Construction on the ECSE bridge is expected to be completed sometime in May. Then work can begin on the Raleigh Road bridge.

Meanwhile, there is no bridge at the other end of town. Be patient.
Meanwhile, if you try to get out of town on West Center Street, forget it. They've knocked down the old curvy bridge (Highway 64 west, otherwise known as Mocksville Road) that spanned Business I-85, so now you're rerouted to either the service road in front of Lexington Barbecue — is that Smokehouse Lane? — or to West Center Street Extension to Forest Hill Road before you can track your way back to Parkway Ford, Food Lion and Rite Aid.

Another option is to go out Fifth Avenue to approach Forest Hill Road from that direction. More on that in a moment.

That area definitely needed work. The whole package of merges, egresses and yields there needed some serious rethinking. For now, at least, I'm not too enamored with the thought process. And who knows how long this construction will take? I suspect I may not see its completion in my lifetime, and I plan on being here for a least another decade or two.

There's probably a five-mile stretch between the two Center Street bridge constructions. It just strikes me as a little odd that both these projects would be going on at the same time while tying knots at both ends of town.

But wait, there's more. Remember Fifth Avenue? It's usually a significant artery in town anyway. And now, with the bridge construction over Business I-85, it's a major detour route into and out of Lexington.

Or rather, it was. On Monday, they start resurfacing Fifth Avenue, from Business I-85 to Main Street.

Brilliant, right?

Oh, wait. Shorty after that, they'll be resurfacing Main Street.

Making a left-hand turn at the Square. Be careful.
And, of course, Main Street intersects Center Street at the Square, where you can now make left-hand turns for the first time — in what, ever? Or at least for the first time in most of our memories.

Some folks are excited about this development, others not so much. I'm approaching all of this cautiously and with some reservations. These left turns are still an experiment being conducted by NCDOT to test its feasibility (All of these simultaneous ongoing projects are NCDOT efforts, by the way). As it stands right now, there is no dedicated left-turn lane, and no left-turn arrows on the stoplights. I think there's already been at least one accident there. In an era that features way too many roadway distractions, not the least of which is texting while driving, messing with left-hand turns at the Square is like messing with Satan — who apparently is working for NCDOT.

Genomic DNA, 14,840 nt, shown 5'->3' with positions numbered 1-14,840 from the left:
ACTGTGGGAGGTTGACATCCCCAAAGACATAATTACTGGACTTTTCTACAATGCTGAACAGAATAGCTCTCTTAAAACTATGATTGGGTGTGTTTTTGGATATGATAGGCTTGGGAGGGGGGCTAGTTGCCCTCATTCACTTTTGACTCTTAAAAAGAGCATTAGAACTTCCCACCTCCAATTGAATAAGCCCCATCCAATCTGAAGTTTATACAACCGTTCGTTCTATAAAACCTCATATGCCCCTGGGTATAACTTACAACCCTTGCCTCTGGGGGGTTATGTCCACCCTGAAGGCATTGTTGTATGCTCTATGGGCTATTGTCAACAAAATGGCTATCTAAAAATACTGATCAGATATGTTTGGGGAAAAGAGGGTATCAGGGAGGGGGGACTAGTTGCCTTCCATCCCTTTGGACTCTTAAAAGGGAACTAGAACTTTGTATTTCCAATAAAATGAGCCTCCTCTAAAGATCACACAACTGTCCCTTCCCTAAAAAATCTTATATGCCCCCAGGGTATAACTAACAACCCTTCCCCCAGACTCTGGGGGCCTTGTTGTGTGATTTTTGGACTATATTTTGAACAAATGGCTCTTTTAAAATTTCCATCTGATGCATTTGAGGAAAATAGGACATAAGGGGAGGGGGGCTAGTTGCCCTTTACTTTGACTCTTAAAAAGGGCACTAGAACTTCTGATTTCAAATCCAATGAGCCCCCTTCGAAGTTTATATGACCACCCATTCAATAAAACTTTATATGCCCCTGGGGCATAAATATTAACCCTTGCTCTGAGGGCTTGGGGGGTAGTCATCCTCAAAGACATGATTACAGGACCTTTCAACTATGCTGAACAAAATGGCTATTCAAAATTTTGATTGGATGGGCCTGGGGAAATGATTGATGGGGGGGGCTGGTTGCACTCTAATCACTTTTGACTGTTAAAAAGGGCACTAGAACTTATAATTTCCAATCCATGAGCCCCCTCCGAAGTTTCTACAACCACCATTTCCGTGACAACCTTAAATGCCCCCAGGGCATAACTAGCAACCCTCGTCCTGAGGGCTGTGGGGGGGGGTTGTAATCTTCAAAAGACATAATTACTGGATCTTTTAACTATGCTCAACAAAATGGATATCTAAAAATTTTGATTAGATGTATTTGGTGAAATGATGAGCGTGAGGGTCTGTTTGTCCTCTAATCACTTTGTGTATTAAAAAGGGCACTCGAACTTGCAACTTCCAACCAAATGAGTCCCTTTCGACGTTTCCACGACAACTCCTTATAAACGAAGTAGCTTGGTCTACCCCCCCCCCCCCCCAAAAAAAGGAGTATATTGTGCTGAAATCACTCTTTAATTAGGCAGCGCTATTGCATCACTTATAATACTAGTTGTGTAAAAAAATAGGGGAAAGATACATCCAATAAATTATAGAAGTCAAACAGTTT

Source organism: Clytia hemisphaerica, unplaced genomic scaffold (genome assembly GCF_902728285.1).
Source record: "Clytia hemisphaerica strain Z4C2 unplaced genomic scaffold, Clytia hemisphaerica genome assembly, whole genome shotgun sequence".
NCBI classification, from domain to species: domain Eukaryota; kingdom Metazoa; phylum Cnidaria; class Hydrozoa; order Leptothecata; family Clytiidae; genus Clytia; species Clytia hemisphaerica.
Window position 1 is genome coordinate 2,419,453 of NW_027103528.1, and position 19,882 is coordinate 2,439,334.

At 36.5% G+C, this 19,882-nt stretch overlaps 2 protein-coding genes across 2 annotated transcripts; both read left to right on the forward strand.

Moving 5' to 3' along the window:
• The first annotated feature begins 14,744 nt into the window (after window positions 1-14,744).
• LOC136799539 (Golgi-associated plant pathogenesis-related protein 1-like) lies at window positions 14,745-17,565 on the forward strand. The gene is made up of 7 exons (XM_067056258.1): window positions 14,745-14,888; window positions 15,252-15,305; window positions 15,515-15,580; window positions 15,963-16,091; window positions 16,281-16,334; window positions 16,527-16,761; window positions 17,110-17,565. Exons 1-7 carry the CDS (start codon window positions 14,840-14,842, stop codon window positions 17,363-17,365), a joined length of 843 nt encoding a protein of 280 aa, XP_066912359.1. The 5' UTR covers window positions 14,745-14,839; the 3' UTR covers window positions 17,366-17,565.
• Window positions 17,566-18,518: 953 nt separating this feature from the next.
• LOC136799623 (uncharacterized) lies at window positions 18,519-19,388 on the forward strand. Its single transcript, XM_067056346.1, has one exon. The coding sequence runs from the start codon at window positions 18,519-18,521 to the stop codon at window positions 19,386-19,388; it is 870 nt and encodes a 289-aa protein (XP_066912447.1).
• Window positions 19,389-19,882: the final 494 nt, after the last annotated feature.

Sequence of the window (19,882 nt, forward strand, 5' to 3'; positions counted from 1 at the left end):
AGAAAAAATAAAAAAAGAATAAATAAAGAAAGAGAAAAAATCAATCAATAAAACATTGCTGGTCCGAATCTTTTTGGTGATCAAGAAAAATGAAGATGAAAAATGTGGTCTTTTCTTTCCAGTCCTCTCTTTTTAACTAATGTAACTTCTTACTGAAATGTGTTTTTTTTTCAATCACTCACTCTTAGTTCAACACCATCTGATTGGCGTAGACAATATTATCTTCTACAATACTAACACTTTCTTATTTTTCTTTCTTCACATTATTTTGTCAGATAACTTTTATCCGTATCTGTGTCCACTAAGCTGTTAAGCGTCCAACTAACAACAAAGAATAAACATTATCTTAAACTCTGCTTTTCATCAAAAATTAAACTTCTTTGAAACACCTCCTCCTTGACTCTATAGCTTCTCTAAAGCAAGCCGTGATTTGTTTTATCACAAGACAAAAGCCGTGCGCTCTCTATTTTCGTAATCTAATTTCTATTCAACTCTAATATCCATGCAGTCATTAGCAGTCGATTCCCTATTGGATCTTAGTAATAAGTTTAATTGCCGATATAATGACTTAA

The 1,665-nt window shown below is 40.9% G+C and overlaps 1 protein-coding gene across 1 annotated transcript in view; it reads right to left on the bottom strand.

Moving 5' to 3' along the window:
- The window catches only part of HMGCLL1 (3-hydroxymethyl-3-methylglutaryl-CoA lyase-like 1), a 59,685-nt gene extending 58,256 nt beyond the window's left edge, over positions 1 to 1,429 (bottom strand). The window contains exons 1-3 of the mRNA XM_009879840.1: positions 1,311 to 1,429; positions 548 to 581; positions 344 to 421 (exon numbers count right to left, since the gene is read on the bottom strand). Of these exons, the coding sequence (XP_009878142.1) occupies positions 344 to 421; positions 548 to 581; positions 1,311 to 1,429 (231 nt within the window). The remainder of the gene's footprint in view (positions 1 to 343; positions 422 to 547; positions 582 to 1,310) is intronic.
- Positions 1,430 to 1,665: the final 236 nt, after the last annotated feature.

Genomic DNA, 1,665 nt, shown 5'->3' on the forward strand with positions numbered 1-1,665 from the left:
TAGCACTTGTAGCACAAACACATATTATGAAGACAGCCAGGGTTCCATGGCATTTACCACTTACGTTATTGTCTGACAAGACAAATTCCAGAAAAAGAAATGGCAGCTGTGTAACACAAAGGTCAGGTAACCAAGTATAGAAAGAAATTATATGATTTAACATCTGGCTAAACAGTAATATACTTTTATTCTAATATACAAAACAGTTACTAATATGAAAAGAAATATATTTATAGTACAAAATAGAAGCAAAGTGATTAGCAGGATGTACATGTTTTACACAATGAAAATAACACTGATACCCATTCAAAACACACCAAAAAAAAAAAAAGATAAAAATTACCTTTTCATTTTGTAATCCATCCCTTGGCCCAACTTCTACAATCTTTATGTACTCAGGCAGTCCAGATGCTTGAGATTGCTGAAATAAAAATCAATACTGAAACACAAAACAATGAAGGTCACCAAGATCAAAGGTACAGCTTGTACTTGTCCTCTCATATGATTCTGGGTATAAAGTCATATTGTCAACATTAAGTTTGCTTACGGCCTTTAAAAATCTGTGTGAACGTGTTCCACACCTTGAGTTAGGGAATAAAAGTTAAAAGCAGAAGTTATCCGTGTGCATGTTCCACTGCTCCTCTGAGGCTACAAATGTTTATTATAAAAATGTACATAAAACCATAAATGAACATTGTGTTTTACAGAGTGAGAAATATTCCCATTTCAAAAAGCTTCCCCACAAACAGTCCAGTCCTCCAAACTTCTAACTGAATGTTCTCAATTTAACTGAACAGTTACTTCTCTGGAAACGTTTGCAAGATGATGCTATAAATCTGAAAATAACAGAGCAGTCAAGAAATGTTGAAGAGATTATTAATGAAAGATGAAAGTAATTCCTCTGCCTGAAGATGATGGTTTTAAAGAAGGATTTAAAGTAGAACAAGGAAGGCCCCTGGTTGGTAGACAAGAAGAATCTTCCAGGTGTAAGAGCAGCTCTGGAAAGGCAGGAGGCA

Sunday, April 7, 2013

Motorcycle mama: Who knew?

More than a week after the camera shutter clicked, I'm still trying to make some sense of this picture:

My wife begins her career as a leader of the pack. Who knew?
Holy smokes. I took the shot. You'd think I'd know something about it.

And yet, I'm completely in the dark.

This is my wife, Kim. She's sitting astride a Harley-Davidson, a huge smile creasing her face.

I mean, we've been married for 32 years and we've done a lot of interesting things together, not the least of which is cruising Alaska's Prince William Sound in a catamaran. We've eaten splendid seafood dinners all along the Atlantic coast from Camden, Maine, to Savannah, Georgia. We've hiked in the mountains and relaxed in historic 200-year-old inns.

Not once has a Harley-Davidson come into play.

Maybe that's why she's smiling so broadly now. I don't know.

Okay, okay. Full disclosure: Kim works part time for the financial consultant firm of Edward Jones, and her office was planning to create new birthday cards to give to their clients. This year, the theme was motorcycles.

So on the day of the photo shoot, and a little unsure of how to get there, Kim asked me to drive her to Tilley Harley-Davidson in Salisbury, where she was to meet her colleagues Kendra Smith, Megan Lane and Steve Jackson. I thought my duties would begin and end as chauffeur, but shortly after we arrived, I was handed a small, digital camera.

"Here, will you take the pictures?" I was asked.


So I gradually put myself in a frame of mind to do this. While I was psyching myself up for this job, Kim and her colleagues were being accessorized by one of Tilley's female attendants. When it came to Kim's turn, the clerk asked Kim if she preferred to wear "fabric or leath..."

"Leather," I said, perhaps a little too quickly and a little too loudly. The clerk nodded her approval, a smile creasing her face. Why is everybody smiling?

Thankfully, nobody mentioned tattoos or body piercings.

I conjured up everything I knew about taking pictures, especially anything I might have learned while taking pictures as a sports writer for The Dispatch. It wasn't much. We took some shots inside, but just as I feared, it was a little too dark and the flash was a little too weak. I didn't have light reflecting umbrellas, light meters or even a decent camera. So we went outside to the parking lot.

I tried to keep the sun behind me. I asked for a three-step ladder to give me some elevation. I kept looking at the background to make sure nothing inappropriate was lurking there. I never asked my models to say "Cheese." I just said, "Okay, look at me," or "Here we go," and started clicking away.

We were done in less than an hour, and I guess so was Kim's career as a Harley-Davidson fashion model as well as my career as a commercial photographer.

But we'll always have the pictures.

Here is a finished portrait. Did we capture the essence of speed and danger?